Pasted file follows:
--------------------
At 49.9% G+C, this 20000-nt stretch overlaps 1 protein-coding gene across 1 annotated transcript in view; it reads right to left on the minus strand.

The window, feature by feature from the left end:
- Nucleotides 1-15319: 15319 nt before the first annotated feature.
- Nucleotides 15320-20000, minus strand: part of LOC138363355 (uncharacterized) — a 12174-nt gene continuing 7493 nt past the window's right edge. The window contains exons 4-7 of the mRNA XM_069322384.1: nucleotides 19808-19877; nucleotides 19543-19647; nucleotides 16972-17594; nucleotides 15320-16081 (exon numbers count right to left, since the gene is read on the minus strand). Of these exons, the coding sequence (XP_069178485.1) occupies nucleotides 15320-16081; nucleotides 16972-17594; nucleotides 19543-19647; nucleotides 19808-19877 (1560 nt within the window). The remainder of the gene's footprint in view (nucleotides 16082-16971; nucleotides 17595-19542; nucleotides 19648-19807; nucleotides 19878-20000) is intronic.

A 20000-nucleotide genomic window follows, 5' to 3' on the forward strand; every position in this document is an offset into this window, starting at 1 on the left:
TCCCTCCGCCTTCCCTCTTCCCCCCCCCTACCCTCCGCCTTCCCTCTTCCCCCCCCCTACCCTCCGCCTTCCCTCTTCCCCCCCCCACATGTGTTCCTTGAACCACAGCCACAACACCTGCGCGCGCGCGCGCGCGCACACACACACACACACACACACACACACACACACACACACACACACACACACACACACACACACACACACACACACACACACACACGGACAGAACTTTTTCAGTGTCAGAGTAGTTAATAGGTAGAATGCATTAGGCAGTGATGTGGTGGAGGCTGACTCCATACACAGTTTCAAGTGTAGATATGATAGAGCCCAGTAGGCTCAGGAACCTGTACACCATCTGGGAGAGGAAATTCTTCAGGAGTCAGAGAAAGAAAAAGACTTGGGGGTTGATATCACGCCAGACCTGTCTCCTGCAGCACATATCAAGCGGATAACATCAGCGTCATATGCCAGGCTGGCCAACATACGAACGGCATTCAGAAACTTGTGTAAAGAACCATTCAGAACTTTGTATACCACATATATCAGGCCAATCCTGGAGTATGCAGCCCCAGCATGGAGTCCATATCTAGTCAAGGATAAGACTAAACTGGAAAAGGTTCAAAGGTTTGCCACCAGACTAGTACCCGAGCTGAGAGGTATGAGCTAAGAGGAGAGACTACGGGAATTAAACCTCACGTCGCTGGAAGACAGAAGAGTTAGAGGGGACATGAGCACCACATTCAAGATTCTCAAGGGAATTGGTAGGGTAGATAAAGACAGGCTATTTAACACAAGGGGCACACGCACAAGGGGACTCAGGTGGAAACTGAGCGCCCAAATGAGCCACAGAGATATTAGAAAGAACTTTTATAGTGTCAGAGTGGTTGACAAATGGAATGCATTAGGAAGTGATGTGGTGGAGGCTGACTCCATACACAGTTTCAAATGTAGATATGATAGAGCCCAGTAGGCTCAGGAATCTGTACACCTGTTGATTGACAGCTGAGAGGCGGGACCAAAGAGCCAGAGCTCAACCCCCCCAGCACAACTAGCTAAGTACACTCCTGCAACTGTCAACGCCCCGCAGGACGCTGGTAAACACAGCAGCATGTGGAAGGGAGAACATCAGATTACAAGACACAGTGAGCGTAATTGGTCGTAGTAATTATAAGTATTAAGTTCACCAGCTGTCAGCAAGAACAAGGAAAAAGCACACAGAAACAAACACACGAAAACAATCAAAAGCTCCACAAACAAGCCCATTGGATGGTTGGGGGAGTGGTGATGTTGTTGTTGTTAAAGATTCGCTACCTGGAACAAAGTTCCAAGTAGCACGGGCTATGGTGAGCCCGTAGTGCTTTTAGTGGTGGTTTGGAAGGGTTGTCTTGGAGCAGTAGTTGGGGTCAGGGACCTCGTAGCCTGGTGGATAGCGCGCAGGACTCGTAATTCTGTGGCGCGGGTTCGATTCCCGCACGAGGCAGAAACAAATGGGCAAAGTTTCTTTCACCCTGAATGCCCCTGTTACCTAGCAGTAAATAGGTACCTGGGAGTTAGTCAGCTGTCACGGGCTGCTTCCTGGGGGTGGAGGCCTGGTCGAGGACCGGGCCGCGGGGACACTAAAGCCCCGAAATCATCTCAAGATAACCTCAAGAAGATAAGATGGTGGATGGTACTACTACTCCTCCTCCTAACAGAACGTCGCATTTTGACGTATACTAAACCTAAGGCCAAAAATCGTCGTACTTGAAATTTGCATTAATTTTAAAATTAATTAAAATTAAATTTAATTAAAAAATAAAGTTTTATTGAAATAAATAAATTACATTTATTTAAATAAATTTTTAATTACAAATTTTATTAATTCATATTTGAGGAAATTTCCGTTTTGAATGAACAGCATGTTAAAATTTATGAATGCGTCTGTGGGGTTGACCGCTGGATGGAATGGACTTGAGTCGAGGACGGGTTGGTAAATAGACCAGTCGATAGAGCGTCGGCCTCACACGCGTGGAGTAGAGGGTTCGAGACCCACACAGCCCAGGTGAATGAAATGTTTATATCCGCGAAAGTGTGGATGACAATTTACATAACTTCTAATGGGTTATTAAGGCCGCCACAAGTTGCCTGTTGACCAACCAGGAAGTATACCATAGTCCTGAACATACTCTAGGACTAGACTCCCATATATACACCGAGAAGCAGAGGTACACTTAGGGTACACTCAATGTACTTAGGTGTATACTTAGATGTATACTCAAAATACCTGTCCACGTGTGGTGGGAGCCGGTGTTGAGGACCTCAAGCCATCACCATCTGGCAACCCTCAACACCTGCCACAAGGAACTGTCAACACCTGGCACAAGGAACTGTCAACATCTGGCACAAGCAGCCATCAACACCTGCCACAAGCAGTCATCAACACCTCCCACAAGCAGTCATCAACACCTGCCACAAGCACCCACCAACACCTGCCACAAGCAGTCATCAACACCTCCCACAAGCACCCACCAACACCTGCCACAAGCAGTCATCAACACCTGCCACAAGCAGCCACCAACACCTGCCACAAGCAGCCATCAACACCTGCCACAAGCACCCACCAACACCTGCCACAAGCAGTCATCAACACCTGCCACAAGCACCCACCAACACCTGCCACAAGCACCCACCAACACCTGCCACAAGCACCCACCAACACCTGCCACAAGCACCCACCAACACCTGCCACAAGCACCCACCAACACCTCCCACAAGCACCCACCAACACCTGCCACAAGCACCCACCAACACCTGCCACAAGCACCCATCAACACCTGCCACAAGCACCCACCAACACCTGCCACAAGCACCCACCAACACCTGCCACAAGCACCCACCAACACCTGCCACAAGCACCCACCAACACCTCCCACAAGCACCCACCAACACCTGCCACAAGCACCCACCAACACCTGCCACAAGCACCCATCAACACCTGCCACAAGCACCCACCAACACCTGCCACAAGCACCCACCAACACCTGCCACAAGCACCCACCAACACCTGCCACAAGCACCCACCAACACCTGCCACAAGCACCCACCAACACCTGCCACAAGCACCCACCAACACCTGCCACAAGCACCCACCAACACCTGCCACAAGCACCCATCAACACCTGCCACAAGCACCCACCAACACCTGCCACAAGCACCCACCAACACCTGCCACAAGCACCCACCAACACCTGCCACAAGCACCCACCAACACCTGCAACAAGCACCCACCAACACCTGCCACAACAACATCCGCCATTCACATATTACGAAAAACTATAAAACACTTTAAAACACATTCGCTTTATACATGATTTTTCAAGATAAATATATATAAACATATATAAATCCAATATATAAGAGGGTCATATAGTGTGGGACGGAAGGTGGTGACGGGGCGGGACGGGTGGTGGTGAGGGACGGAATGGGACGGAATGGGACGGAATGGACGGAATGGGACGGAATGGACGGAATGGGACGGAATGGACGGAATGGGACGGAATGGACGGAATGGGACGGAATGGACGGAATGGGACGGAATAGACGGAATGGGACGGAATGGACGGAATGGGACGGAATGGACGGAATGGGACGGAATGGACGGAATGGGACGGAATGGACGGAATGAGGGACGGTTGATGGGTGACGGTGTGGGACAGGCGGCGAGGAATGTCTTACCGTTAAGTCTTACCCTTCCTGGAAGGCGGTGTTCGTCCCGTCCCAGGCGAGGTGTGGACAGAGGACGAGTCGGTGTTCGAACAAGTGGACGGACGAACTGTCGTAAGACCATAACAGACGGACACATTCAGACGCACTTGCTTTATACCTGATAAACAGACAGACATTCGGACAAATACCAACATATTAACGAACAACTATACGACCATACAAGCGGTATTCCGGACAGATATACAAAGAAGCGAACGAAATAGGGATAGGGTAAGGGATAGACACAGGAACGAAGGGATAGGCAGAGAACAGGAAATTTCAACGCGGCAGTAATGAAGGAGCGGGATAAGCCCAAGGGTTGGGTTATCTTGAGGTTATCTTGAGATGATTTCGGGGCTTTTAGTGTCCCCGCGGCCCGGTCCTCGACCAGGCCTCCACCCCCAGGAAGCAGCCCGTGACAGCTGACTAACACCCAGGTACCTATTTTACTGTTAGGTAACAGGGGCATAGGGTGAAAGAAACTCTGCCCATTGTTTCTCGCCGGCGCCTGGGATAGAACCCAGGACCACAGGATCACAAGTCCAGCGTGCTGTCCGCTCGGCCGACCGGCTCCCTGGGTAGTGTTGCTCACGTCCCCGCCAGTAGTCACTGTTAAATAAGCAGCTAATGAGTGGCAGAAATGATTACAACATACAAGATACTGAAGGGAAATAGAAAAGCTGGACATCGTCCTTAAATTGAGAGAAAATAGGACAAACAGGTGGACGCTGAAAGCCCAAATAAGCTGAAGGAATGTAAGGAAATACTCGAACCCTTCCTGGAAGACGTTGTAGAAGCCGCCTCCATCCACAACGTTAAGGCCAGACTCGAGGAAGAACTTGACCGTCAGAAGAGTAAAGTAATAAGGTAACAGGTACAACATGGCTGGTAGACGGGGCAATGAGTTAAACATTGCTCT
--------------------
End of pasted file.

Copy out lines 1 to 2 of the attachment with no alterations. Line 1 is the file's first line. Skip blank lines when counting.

At 49.9% G+C, this 20000-nt stretch overlaps 1 protein-coding gene across 1 annotated transcript in view; it reads right to left on the minus strand.

The window, feature by feature from the left end: